Though Danmarks Nationalbank’s governor seems tempted to ignore cryptocurrencies, other banks in the country continue to launch new services based on crypto.
Crypto trading volumes continue to increase, but several countries’ central banks are keen to ignore it, with Denmark being the latest to join the “crypto is negligible” narrative. Lars Rohde, governor of the country’s central bank doesn’t see the rise of crypto trading as a serious economic threat.
“I could be tempted to ignore it,” he told Bloomberg. “I think the term currency is badly used here. Most currencies store value or are means of transactions. There is no stability, no guarantee about the value of cryptocurrencies.”
Crypto is a speculative asset at best, he added.
When asked about the central banks’ moves to reduce speculative rivalry from crypto, he admitted he is more watchful of major tech companies’ moves in the payments field. Big tech’s invasion of the currency area is much more interesting, he opined.
“If tech giants get a hold on the means of transaction, then that could be a real threat to the autonomy and independence of central banks.”
Denmark was one of the earliest countries to explore the possibility of a central bank digital currency, or CBDC. The Danmarks Nationalbank discarded the idea following a one-year study from 2016 to 2017, deciding that a CBDC solution would do little to improve the current financial infrastructure of the country.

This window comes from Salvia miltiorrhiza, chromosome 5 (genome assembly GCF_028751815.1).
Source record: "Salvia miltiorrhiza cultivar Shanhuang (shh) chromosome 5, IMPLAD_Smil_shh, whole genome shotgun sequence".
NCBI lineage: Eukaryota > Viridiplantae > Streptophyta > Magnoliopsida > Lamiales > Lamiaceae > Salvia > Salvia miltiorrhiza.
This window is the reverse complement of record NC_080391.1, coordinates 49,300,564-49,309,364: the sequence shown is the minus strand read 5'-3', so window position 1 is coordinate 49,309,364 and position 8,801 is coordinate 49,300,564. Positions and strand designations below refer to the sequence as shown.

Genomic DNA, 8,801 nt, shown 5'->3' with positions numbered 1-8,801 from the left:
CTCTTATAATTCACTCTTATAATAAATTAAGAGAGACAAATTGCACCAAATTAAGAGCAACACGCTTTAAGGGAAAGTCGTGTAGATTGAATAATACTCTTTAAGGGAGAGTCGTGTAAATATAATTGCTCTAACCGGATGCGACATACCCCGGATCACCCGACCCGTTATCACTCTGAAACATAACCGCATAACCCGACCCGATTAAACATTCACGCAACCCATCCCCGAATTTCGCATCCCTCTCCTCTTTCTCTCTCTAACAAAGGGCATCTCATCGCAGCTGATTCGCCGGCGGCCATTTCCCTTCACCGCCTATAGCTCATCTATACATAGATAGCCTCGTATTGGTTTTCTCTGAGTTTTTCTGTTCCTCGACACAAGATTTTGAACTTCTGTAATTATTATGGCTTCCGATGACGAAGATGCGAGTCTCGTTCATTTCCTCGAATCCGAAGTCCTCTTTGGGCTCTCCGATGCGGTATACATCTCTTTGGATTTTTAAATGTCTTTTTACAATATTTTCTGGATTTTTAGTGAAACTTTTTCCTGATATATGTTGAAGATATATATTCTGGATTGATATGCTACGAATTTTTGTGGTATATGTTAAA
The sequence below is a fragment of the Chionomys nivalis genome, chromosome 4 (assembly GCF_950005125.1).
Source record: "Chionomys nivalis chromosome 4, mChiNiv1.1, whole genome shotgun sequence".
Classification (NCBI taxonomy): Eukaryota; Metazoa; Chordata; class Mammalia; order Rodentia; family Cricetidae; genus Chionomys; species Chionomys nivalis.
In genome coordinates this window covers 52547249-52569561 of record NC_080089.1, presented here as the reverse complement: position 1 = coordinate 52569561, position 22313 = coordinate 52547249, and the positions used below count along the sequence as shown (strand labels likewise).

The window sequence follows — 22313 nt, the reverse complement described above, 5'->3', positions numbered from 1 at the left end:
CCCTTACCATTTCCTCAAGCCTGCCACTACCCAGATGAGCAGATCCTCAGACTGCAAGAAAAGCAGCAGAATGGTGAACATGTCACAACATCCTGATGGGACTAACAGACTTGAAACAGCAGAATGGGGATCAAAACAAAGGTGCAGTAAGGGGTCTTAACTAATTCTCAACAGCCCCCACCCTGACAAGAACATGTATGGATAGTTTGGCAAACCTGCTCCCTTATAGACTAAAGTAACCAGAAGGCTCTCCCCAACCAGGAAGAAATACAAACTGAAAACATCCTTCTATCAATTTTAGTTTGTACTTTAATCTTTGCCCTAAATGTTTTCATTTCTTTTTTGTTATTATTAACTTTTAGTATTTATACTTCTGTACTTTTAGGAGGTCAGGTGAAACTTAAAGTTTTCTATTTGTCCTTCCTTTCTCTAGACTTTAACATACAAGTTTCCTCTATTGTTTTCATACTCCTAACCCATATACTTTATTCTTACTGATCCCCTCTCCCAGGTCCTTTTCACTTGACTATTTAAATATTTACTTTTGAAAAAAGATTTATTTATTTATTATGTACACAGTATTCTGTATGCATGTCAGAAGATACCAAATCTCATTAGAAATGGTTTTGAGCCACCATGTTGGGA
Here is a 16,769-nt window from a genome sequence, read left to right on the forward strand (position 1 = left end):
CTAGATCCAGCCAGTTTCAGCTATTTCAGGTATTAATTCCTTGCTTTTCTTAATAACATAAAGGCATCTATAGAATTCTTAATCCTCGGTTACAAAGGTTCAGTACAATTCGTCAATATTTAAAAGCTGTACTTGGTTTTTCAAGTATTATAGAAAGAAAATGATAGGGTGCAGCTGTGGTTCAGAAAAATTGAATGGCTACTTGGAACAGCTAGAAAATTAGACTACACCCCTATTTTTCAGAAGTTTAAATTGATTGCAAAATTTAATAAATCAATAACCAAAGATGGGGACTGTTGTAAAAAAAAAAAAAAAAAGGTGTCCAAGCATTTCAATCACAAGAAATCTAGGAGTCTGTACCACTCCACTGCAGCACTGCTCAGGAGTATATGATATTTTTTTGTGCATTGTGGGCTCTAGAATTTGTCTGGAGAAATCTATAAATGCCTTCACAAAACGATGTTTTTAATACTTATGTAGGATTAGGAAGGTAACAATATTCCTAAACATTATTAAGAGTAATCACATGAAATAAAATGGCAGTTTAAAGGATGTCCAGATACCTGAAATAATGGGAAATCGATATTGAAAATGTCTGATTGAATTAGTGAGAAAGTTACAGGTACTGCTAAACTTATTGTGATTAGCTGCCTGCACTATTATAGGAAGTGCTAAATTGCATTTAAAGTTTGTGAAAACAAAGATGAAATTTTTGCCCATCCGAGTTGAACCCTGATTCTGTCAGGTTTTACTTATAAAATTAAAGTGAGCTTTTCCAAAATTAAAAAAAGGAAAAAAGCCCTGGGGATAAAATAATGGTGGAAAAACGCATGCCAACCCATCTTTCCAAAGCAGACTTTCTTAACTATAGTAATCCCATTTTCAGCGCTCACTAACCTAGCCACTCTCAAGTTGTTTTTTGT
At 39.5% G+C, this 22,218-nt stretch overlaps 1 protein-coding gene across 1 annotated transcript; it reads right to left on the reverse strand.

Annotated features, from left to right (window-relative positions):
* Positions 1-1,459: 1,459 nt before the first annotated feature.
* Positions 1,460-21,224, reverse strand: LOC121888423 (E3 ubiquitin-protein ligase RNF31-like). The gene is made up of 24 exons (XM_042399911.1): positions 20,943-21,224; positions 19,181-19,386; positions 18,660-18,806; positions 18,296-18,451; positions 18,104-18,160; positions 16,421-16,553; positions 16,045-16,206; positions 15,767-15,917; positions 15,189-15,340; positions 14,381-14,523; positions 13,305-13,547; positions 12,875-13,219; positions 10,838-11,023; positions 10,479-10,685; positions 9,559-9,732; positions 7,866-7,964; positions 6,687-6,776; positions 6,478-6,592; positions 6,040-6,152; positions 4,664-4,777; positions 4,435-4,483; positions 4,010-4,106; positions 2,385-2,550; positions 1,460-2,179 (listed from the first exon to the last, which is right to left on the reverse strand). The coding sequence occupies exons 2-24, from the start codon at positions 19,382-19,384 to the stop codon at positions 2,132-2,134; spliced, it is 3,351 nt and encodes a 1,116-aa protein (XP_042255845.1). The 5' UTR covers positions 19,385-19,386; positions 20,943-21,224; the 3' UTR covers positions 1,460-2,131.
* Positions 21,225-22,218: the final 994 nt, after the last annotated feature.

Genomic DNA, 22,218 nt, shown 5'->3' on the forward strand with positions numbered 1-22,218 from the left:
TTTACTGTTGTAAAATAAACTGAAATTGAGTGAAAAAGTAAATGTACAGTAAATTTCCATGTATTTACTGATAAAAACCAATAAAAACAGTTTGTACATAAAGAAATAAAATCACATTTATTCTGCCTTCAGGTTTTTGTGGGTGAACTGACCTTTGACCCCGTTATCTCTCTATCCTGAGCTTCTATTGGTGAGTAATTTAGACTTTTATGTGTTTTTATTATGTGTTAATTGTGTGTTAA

The central bank’s opinions don’t seem to have had much of an affect on other banks in the country, however. This week for instance, Denmark’s Saxo Bank announced that they are launching a new crypto FX product. This will enable users from the Middle East and North Africa, or the MENA region, to trade major cryptocurrencies like Bitcoin (bit-cointalk.com/bitcoin-price-index” data-amp=”https://cointelegraph-com.cdn.ampproject.org/c/s/bit-cointalk.com/bitcoin-price-index”>BTC), Ethereum (bit-cointalk.com/ethereum-price-index” data-amp=”https://cointelegraph-com.cdn.ampproject.org/c/s/bit-cointalk.com/ethereum-price-index”>ETH), and Litecoin for fiat currencies from a single margin account.
Other central banks around the world have voiced different takes on cryptocurrencies. The Central Bank of Kuwait issued a bit-cointalk.com/news/central-bank-of-kuwait-issues-warning-against-crypto-investments” data-amp=”https://cointelegraph-com.cdn.ampproject.org/c/s/bit-cointalk.com/news/central-bank-of-kuwait-issues-warning-against-crypto-investments/amp”>warning on crypto usage last week, while Canada’s central bank said it considers bit-cointalk.com/news/bank-of-canada-crypto-highly-risky-despite-institutional-adoption” data-amp=”https://cointelegraph-com.cdn.ampproject.org/c/s/bit-cointalk.com/news/bank-of-canada-crypto-highly-risky-despite-institutional-adoption/amp”>Bitcoin and other crypto-assets to be high risk “because their intrinsic value is hard to establish.”
De Nederlandsche Bank NV, the Dutch central bank, bit-cointalk.com/news/dutch-regulators-unsure-of-number-of-crypto-investors-in-netherlands” data-amp=”https://cointelegraph-com.cdn.ampproject.org/c/s/bit-cointalk.com/news/dutch-regulators-unsure-of-number-of-crypto-investors-in-netherlands/amp”>took a neutral stance on crypto trading in a recent statement which noted, “A crypto does not represent anything. It’s not a share in anything. It’s not a loan which is returned with interest.”